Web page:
STEVE Macnamara was right to submit his resignation Saturday as chief of staff for Florida Gov. Rick Scott. His heavy-handed management style and propensity for insider dealing had become a major distraction for a governor who campaigned as a government outsider. MacNamara helped the new governor increase transparency and improve his relationships in the Legislature. But his manipulations were finally too great to ignore.
MacNamara resigned just hours after Mary Ellen Klas of the Times/Herald Tallahassee Bureau reported that MacNamara had used his state email account in October to inquire about a job opening for president at a Montana Catholic college. Email records show the following week MacNamara asked his staff to update his resume. The records prompted Trent Barrett of Clearwater to file a complaint Thursday with the Commission on Ethics.
MacNamara claimed his staff's assistance was strictly to update state personnel files. But it was the latest in a long line of situations where MacNamara's explanation didn't ease the perception that he was using his position to advance himself or his friends.
In the past week, the Times/Herald has reported that MacNamara intervened to give a $5.5 million no-bid contract to the business partner of a friend and overruled an agency head to approve travel for the state film commissioner — who he had apparently helped get the job after easing out the prior film commissioner.
Since MacNamara joined the governor's office in July, five agency heads Scott brought to Tallahassee have left, none more spectacularly than the well-regarded former prison chief from Indiana. Ed Buss clashed with MacNamara over a plan to privatize 30 state prisons, an issue Scott had not made one of his priorities but embraced after MacNamara joined his office. Among MacNamara's close friends: The lobbyist for Geo Group, one of the state's private prison operators.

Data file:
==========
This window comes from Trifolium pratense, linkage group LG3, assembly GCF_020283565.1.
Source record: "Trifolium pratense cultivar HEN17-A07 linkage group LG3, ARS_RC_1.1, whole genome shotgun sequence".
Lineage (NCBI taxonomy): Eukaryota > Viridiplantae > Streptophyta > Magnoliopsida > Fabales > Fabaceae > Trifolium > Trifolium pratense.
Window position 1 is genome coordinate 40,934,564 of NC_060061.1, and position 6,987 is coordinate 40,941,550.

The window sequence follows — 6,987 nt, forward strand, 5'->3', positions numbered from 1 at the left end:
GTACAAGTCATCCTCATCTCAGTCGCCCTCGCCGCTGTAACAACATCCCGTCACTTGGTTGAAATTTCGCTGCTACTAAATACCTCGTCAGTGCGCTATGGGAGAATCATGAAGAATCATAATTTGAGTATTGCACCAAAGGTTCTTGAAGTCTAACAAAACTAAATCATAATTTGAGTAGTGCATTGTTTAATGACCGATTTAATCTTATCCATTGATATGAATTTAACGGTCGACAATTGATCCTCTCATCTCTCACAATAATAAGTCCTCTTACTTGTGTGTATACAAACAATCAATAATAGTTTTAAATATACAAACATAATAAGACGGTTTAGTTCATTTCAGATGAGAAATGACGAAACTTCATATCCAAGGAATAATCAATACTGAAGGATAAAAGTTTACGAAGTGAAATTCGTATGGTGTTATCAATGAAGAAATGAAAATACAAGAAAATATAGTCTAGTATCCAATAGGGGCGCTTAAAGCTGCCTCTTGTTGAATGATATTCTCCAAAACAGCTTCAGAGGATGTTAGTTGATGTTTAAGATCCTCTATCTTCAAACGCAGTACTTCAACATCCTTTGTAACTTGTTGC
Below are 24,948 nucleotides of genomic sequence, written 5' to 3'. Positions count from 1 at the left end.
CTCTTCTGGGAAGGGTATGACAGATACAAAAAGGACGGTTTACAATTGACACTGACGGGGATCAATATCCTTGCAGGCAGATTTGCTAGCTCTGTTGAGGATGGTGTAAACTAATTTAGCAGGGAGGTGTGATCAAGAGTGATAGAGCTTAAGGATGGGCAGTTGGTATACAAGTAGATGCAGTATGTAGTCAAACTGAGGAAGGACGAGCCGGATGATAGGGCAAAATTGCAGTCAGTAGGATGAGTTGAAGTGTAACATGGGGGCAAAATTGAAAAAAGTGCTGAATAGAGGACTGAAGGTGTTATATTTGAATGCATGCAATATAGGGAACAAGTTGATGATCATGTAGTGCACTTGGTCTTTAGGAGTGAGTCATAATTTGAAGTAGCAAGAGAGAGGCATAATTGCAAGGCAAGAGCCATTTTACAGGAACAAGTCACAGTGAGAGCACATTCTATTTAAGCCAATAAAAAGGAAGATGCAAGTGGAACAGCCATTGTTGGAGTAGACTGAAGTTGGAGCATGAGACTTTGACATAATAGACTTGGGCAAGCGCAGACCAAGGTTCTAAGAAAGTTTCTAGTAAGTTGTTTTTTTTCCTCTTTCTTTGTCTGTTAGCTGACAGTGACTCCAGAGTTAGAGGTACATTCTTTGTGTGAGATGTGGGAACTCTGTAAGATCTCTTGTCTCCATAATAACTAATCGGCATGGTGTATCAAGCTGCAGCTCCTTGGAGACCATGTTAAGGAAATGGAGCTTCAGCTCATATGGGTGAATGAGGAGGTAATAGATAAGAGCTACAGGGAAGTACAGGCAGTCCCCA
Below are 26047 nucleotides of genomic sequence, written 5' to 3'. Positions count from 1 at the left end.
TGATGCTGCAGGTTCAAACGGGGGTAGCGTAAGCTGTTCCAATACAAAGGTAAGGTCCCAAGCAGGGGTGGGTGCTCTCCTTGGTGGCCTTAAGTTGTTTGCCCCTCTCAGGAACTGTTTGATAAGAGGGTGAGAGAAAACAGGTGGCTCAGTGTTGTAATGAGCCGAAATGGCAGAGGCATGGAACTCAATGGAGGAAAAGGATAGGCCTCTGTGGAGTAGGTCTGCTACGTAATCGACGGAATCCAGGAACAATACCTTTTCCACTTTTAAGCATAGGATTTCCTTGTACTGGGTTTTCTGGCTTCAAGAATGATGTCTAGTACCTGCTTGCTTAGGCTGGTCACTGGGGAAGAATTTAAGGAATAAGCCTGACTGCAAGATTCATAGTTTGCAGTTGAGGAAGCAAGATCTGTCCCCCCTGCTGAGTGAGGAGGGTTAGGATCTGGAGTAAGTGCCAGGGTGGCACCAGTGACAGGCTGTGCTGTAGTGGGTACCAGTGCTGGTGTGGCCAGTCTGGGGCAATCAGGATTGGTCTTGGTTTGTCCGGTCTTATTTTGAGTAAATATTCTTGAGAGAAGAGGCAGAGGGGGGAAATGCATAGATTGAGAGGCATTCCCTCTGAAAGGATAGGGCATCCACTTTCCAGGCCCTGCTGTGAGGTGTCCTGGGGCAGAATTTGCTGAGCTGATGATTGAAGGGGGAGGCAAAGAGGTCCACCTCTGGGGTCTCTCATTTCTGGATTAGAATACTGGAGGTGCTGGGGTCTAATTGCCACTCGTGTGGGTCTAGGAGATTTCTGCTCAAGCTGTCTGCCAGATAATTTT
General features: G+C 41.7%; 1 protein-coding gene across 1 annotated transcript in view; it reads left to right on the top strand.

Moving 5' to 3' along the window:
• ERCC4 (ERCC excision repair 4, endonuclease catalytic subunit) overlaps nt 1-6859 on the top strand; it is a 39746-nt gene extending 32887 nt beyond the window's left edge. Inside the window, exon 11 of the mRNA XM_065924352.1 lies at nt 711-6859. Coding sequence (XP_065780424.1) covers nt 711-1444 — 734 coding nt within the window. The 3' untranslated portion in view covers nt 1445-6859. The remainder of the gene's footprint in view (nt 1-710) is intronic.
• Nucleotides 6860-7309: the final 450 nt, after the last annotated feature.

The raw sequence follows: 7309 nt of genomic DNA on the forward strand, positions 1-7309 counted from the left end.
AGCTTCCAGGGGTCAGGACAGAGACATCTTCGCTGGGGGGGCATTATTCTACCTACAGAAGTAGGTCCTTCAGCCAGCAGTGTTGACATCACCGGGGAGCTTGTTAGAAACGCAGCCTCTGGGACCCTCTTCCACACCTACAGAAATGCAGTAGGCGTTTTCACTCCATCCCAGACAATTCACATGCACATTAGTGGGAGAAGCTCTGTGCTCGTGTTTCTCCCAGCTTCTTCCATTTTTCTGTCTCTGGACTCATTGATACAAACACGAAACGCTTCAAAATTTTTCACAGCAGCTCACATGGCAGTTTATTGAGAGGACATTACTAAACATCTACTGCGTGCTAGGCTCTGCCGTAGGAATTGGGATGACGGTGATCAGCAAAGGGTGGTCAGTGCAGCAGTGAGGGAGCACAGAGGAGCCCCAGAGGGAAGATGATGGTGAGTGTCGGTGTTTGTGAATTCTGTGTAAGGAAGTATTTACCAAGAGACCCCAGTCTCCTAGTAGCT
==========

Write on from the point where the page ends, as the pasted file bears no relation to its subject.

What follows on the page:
Klas' reporting also raised questions about what role MacNamara may have played in regulators' decision in October to allow a parimutuel to stage rodeo-style barrel racing.
Lobbyist Marc Dunbar is a former colleague of MacNamara's who took classes from him at Florida State University. A month after he wrote MacNamara complaining about the Division of Parimutuel Wagering at the Department of Business and Professional Regulation, the division's chief was asked to resign. Milt Champion said DBPR Secretary Ken Lawson told him in September that Dunbar was close to MacNamara and the governor's office wanted his resignation. It was the same month the parimutuel in Gadsden County that counts Dunbar among its owners filed an application to stage rodeo-style barrel racing under its quarter horse racing permit — something Champion said he likely would not have approved.
In October, with Champion gone, the division granted the request over sharp objections from the quarter horse industry, which is now challenging the decision in administrative court.
As usual, MacNamara had an excuse and denied any suggestion of impropriety. He said, for example, Champion's resignation was sought because his wife worked for the Seminole Indians' Hard Rock Casino, a competitor to the parimutuels he regulated. But Scott campaigned as an outsider with a new approach to government. There was nothing new about the way his chief of staff dismissed critics and helped friends.